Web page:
Thanks for taking time to comment!

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Brendan Donaghy
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Post by Brendan Donaghy »

Michelle Fred wrote:
18 May 2020, 17:32
I am always open to new knowledge and superior arguments and the book seems like an interesting compilation of such. It seems fascinating that the author underwent a personal experiment of chipping and pruning himself to find out what lies underneath. I sure would like to know what he found. Thanks for such an engrossing review.
Thanks for your comments!

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Post by HusainNecklace52 »

I have always loved philosophical books.
This one seems like a perfect fit for me.
Thank you for your review, it is much appreciated!
:D :D

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Post by Sheila_Jay »

I am a lover of philosophical books and I think this just one of those that I would like to read and grow my thinking. I am hopeful that the author will work on the identified downsides of the book. Thank you for the honest review.
“Reading is essential for those who seek to rise above the ordinary.” – Jim Rohn

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Post by Amanda Deck »

I've been thinking lately about "who would we be if life hadn't happened to us?" It seems obvious that we'd be like babies, nature only with no nurture. None of the environmental effects that literally form us physically, mentally, and emotionally.
Anyone who's been pregnant knows that a baby shows its personality before we meet him or her. It seems that a baby's environment shapes the core personality already in place during development. (Of course, the womb counts as an environment, too.) I wonder if peeling away life experiences means finding core character; one baby become a 'doormat' while another might be a crusader for human rights - all coming from a compassionate nature shaped by life experience. The one who always gives in does so from wanting others to be happy, the crusader chooses a different path from that same compassionate nature.

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Latest Review: Becoming Nobody by Rick Branch

Post by Brendan Donaghy »

HusainNecklace52 wrote:
20 May 2020, 01:48
I have always loved philosophical books.
This one seems like a perfect fit for me.
Thank you for your review, it is much appreciated!
:D :D
You're very welcome - thanks for commenting!

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Brendan Donaghy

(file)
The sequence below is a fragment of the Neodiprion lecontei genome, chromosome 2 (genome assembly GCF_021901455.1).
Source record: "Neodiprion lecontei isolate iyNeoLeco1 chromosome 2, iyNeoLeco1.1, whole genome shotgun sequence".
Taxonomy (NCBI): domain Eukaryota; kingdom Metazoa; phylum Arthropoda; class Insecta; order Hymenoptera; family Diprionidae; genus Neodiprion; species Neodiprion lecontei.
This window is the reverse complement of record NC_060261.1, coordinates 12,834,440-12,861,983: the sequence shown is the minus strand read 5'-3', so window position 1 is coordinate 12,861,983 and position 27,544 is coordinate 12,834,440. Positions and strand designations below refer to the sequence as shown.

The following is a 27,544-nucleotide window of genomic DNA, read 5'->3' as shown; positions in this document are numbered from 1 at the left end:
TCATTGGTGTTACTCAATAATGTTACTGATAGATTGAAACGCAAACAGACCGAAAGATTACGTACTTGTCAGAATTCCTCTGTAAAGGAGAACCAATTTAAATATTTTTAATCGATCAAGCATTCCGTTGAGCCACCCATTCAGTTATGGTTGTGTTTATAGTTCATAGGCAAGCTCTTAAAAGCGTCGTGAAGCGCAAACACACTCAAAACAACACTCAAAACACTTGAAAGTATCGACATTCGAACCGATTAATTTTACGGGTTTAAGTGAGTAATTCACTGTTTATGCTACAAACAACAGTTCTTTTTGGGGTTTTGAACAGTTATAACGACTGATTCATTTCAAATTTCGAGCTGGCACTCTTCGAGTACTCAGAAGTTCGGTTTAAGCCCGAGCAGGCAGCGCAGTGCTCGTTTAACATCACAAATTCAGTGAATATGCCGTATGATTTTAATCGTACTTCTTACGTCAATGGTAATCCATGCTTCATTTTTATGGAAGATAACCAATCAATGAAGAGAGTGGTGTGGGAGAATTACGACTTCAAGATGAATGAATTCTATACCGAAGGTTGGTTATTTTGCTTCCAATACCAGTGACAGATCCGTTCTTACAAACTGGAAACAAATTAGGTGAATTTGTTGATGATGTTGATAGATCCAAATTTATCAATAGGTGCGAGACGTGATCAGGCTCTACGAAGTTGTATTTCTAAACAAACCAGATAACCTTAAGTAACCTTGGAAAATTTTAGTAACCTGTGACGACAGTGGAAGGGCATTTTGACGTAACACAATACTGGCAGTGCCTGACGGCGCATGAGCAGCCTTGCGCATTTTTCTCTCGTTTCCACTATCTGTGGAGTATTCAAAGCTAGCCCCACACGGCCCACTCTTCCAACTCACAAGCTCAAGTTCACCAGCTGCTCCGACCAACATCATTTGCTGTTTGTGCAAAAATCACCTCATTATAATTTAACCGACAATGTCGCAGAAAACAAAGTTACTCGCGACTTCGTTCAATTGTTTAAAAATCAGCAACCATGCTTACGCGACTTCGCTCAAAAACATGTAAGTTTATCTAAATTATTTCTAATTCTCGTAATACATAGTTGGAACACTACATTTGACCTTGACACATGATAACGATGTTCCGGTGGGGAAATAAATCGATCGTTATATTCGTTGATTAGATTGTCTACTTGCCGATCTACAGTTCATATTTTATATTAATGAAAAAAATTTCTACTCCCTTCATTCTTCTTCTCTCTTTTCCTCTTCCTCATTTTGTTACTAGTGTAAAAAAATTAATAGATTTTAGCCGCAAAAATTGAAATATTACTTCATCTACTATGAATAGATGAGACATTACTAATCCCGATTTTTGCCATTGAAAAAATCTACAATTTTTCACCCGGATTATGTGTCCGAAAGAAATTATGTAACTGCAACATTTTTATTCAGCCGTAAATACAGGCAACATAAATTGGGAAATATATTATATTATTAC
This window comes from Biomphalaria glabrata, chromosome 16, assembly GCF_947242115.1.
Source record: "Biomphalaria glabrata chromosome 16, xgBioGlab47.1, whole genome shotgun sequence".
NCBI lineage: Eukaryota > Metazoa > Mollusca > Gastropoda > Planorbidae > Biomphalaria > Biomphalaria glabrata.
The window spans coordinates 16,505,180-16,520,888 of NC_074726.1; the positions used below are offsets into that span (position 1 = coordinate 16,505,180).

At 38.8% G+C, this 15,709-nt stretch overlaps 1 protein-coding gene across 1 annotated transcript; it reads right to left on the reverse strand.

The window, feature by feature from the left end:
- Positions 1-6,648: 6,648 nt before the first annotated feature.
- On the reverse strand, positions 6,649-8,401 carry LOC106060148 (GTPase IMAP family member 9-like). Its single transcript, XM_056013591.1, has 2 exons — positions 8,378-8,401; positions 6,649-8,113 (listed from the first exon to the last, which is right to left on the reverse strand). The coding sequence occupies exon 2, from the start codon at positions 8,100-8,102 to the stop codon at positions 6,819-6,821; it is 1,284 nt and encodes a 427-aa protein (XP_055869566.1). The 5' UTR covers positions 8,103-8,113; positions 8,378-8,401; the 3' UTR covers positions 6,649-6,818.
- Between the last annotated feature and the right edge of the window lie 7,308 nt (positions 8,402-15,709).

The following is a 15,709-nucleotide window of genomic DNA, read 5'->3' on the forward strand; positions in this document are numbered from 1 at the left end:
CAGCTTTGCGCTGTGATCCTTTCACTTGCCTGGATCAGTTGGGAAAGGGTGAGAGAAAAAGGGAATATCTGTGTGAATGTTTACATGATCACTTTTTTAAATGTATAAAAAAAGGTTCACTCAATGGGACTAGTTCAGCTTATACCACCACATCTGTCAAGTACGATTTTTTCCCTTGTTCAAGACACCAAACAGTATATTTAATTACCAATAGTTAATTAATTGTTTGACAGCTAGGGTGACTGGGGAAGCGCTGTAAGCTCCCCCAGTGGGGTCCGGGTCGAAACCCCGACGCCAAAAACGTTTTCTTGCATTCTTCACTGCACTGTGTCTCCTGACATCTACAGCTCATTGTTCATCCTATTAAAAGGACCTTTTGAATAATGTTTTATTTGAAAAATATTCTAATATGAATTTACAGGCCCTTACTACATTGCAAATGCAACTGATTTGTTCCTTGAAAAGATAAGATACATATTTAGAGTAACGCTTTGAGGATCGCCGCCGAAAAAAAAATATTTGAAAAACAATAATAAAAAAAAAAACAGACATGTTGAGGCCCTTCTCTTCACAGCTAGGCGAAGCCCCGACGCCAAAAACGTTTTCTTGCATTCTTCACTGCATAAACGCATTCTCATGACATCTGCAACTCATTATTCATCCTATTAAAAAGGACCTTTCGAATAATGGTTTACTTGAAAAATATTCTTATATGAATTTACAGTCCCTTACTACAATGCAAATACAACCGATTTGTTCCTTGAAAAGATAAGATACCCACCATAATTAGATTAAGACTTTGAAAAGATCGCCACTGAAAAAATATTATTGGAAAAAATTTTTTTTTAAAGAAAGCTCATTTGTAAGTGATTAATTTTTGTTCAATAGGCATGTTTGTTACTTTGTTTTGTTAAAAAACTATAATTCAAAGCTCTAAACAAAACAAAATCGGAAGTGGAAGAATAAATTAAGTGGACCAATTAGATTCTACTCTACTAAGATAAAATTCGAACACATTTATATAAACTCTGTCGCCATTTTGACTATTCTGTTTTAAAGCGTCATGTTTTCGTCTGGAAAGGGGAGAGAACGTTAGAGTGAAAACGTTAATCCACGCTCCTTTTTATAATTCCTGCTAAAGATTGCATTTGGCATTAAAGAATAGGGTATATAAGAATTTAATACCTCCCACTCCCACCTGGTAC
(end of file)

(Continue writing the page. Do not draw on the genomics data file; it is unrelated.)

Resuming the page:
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Post by Brendan Donaghy »

Sheila_Jay wrote:
20 May 2020, 03:17
I am a lover of philosophical books and I think this just one of those that I would like to read and grow my thinking. I am hopeful that the author will work on the identified downsides of the book. Thank you for the honest review.
Thank you for your comments!

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Brendan Donaghy
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Post by Brendan Donaghy »

Amanda Deck wrote:
20 May 2020, 23:15
I've been thinking lately about "who would we be if life hadn't happened to us?" It seems obvious that we'd be like babies, nature only with no nurture. None of the environmental effects that literally form us physically, mentally, and emotionally.
Anyone who's been pregnant knows that a baby shows its personality before we meet him or her. It seems that a baby's environment shapes the core personality already in place during development. (Of course, the womb counts as an environment, too.) I wonder if peeling away life experiences means finding core character; one baby become a 'doormat' while another might be a crusader for human rights - all coming from a compassionate nature shaped by life experience. The one who always gives in does so from wanting others to be happy, the crusader chooses a different path from that same compassionate nature.
Interesting thoughts - thanks for sharing them!

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Post by Sunday diamond »

The book has lots of philosophical teachings that are added to my knowledge. You have a detailed review.

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Post by Micxartful »

From the title of the book it seems so interesting since in this time we are struggling finding or searching of our self-knowledge. I, personally looking for this kind of books that keeps my inner knowledge present and open to different opportunities that our self-knowledge given to us. And a man's knowledge is not limited to what we seen but what we've been experience.

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Post by Brendan Donaghy »

Sunday diamond wrote:
23 May 2020, 16:39
The book has lots of philosophical teachings that are added to my knowledge. You have a detailed review.
Thanks so much for commenting!

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Brendan Donaghy
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Post by Brendan Donaghy »

Micxartful wrote:
23 May 2020, 23:14
From the title of the book it seems so interesting since in this time we are struggling finding or searching of our self-knowledge. I, personally looking for this kind of books that keeps my inner knowledge present and open to different opportunities that our self-knowledge given to us. And a man's knowledge is not limited to what we seen but what we've been experience.
Thanks for sharing your thoughts!